It can be hard to recognize when we’ve made an error in judgment, and harder still to admit those mistakes to even ourselves and particularly others. It’s pride certainly that prevents us from being fully honest that we’ve erred, and belief as well, particularly in big and important decisions. No one likes to be wrong, and so it’s easier to think that we just haven’t been borne out right yet, that the ideas we’ve implemented just need more time before people catch onto them, regardless of how much time you’ve already invested. And in some cases you could be right; certainly there are examples of entrepreneurs who stuck out initial doubt and tough times to eventually end up a winner. But there’s also a chance that patience is simply seeking to delay the inevitable, trying to put off having to cop to a mistake.
White flag attached to a flagpole waving on the sky
Most of us are aware of the “sunk cost fallacy”, the notion that we continue to pour time and resources into things that we’re already invested considerable amounts of both into because of that prior investment. It’s an idea that likely no one thinks they would fall into, and yet it exists despite that insistence, suggesting that perhaps we can’t recognize our own irrationality when it comes to understanding a lost cause. It IS hard to admit to being wrong or having made a mistake, and it’s difficult to give up despite the fact that by definition giving up should be the easiest thing in the world. Our natural impulse is to fight on until the end, but there’s something to be said for being smart enough to concede and live to fight another day.
Equally challenging to knowing when to quit is recognizing what to quit on, or where the point is to quit that falls between due patience and foolishness. Some ideas are clearly not winners from the start, despite your best efforts and intentions, while some might need that extra bit of time to gain traction. It wouldn’t serve to try to offset intransigence with impatience, and quitting too soon can do as much damage as not quitting if neither decision is well-considered. And clearly not every project or idea is the same, so each is going to require its own separate calculus on how much time and resources that you’re willing to put into it.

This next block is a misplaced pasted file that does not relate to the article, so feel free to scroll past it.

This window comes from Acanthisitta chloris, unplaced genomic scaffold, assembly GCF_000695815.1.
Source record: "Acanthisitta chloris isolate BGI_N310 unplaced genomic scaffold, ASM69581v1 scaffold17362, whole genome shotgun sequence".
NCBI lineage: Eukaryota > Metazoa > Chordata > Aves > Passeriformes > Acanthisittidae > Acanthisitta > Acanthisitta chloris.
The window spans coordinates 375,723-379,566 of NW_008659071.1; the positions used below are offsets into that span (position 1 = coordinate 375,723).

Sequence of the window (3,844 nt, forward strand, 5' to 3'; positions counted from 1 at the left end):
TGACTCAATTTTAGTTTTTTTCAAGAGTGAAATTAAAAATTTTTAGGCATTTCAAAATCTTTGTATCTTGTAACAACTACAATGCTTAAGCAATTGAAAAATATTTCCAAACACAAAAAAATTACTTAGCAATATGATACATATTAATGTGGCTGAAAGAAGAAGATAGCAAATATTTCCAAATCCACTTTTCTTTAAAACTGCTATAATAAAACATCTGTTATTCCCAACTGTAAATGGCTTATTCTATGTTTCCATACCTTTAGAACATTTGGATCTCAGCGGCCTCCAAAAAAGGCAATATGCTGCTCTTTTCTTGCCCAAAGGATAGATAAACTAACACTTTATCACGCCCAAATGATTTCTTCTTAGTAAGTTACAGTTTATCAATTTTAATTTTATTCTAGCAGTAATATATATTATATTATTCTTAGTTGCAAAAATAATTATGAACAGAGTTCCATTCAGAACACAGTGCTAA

So what then is the key to making the right decision on when to continue and when to cut bait? Do we just need a crystal ball or some way to discern the future? While it would be nice to know what is going to work before we even start, ultimately we have to approach any such decision with both our objectivity and our insight. The odds are that whatever field we’re in is one that we’re well familiar with, and with that familiarity comes a certain understanding of all the factors and people at play. We intuit, or like to think we do, what potential customers and clients want and how they make decisions and we try to play to that. So it would stand to reason that if we’ve made our pitch to them and put what we have to offer in front of them and gotten little receptivity, then perhaps we’ve made a miscalculation. A simple deduction, but one that we’d probably rather not come to.
As difficult as it may be, we also have to try and keep a certain detachment from our ideas if we hope to judge them fairly and honestly. It’s easy and even natural to become enamored of our own creations, and that affection can blind us from harsh truths or hamper us from making difficult, necessary decisions. We’re always going to give more time and more money to something we’re emotionally invested if emotion comes into the decision, and for that reason emotion should play as little role as possible in your thought process. Hard facts and data don’t always tell the whole story, but they can help to cut through sentiment when necessary.
Deciding which projects are worth continued investment and which are best curtailed is a hard process, to be sure. Failure stings, and in a startup any waste of time or resources is especially painful. But there’s no mistake as painful as harmful, as the mistake that you double down on. Success can be about minimizing losses as much as it is maximizing gains #onwards.